The problem is getting worse, too, since smaller processors mean more are squeezed into the same volume. “As recently as the year 2000, the average server consumed on the order of 100 to 150 watts,” says Vinson. “It’s now exceeding 400 to 500 watts. And it would not be unusual to have a rack of servers that pulls 15,000 or 20,000 watts” – enough to light more than 100 homes.
While U.S. computer manufacturers for years have been pushing mostly Chinese makers of computer fans to rethink their products’ motor designs and aerodynamics, the amount of air these traditional fans can push through has been increasing by no more than 5 percent per year. This lack of real progress has loomed as a potential roadblock in the development of server technology. “By 2003, we had an idea of what we wanted our future servers to look like – but when we started doing the calculations about the type of fan that would be needed to go there, it was three times what anybody in the industry would be able to deliver,” says Vinson.
Eventually Vinson and Ron Noblett, vice president of shared engineering services at the HP Industry Standard Server group, stumbled on the unorthodox solution. Noblett, a model airplane enthusiast, suggested that his colleague examine the electric-ducted fans used in radio-controlled jets.
Most propeller-driven model airplanes carry small gasoline engines (which produce that familiar high-pitched whine). But gas engines aren’t ideal for model jets. These $4,000 toys can buzz about at more than 200 kilometers per hour, requiring lightning reflexes; if a pilot loses control, the plane’s fuel tank can turn into a flying bomb. So in the mid-1980s, hobbyists started developing high-speed, battery-powered electric motors that could be placed in the fuselage or under the wings of a model plane.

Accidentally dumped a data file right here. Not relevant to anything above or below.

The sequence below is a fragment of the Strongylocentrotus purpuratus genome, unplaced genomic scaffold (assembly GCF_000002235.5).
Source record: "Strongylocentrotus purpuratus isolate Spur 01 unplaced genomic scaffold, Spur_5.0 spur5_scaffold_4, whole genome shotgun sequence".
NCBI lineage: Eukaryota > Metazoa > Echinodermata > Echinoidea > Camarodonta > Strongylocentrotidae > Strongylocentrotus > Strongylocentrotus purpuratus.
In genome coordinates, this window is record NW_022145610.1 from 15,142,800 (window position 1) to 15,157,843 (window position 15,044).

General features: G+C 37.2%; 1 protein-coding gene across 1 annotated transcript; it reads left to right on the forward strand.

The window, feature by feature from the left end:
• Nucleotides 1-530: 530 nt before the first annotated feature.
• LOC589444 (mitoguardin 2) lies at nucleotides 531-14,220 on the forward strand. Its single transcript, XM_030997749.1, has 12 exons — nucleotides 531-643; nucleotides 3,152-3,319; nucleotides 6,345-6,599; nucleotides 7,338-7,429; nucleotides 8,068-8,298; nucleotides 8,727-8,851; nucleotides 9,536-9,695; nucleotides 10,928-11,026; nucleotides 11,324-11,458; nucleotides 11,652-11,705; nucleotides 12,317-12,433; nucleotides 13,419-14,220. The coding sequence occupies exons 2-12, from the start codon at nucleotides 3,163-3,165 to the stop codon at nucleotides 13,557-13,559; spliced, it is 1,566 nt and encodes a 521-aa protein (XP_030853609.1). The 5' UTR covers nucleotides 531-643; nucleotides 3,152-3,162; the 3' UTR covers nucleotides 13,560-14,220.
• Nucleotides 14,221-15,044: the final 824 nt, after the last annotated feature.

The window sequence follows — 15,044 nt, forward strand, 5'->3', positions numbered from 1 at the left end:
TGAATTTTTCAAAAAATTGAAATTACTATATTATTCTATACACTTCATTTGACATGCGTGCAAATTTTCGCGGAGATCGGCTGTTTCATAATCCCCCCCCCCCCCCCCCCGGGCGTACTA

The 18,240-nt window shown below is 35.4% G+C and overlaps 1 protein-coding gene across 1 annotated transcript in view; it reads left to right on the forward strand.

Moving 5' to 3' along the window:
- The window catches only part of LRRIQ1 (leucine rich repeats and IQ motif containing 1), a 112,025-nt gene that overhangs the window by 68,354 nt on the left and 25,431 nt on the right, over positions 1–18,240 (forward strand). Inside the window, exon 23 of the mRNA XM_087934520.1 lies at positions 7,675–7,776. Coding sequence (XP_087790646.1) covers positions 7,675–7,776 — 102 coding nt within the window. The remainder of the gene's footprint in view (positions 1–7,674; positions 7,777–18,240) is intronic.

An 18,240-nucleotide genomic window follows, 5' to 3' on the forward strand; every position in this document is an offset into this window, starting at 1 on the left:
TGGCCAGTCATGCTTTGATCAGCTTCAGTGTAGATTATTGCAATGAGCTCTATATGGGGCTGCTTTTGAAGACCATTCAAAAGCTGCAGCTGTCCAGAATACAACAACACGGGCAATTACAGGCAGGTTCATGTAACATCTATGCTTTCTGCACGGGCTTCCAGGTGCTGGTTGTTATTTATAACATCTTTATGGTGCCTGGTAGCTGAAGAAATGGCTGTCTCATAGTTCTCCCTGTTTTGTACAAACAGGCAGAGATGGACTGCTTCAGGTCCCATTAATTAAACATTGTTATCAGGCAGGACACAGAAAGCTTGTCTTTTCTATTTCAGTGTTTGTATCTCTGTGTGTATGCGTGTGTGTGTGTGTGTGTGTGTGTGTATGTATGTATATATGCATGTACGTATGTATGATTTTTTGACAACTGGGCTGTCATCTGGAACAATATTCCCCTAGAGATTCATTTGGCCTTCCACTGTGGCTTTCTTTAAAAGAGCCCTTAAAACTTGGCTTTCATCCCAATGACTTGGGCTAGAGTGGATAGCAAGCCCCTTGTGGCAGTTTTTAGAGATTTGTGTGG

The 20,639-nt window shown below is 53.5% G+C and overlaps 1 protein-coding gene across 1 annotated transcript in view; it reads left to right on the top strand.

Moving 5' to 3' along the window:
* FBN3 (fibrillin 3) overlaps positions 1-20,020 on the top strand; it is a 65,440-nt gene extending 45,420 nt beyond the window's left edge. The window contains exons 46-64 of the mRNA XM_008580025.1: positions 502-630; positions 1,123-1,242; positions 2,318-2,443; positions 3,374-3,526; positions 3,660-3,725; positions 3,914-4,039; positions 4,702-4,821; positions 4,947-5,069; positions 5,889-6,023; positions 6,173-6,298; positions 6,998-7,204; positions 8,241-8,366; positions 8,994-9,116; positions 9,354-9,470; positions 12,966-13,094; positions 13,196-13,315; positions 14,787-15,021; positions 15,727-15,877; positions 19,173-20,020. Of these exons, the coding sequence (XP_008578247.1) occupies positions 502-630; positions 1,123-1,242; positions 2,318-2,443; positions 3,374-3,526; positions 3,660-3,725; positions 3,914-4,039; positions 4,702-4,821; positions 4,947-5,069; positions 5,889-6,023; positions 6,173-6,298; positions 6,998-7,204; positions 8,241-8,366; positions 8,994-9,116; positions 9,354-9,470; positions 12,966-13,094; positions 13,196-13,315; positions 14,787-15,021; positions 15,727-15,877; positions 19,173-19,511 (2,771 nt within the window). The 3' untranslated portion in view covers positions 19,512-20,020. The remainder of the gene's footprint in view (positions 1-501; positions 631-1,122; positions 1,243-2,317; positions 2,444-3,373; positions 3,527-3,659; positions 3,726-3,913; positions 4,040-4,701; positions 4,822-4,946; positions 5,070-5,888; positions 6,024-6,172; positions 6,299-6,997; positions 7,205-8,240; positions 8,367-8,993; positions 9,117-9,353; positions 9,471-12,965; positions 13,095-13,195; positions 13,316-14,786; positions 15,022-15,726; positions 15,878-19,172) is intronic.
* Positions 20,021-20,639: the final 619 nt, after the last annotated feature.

“Over the last 20 years, this electric flying industry has kept pushing battery power, motor technology, and fan blade technology under the premise that even if they go too far and the motor dies in flight, the plane still has its control surfaces and just becomes a glider,” Vinson says. Adapting this new model-jet technology for cooling servers turned out to be a simple matter of changing the blade shape.
HP and rivals are also working on other ways to solve the problem of excessive heat. There’s water cooling, in which heat sinks are replaced by “water blocks” with channels for flowing water; phase-change cooling, which is similar to traditional refrigeration; and Peltier cooling, based on the Peltier effect, in which a current passing through two types of metal causes one to heat up and the other to cool. But a flow of air is still the simplest way to disperse heat.
“Because we’re able to take these high-power EDFs and re-engineer them, the guy with the data center, knowing he’s got this technology, doesn’t have to worry about doing an upgrade of his cooling systems two years from now, and a rip-and-replace five years from now,” says Vinson. He adds: “We don’t think we’re even close to running out of room to improve this technology.”
Home page image: The HP electric-ducted fan in its finished housing. (Courtesy of Hewlett-Packard.)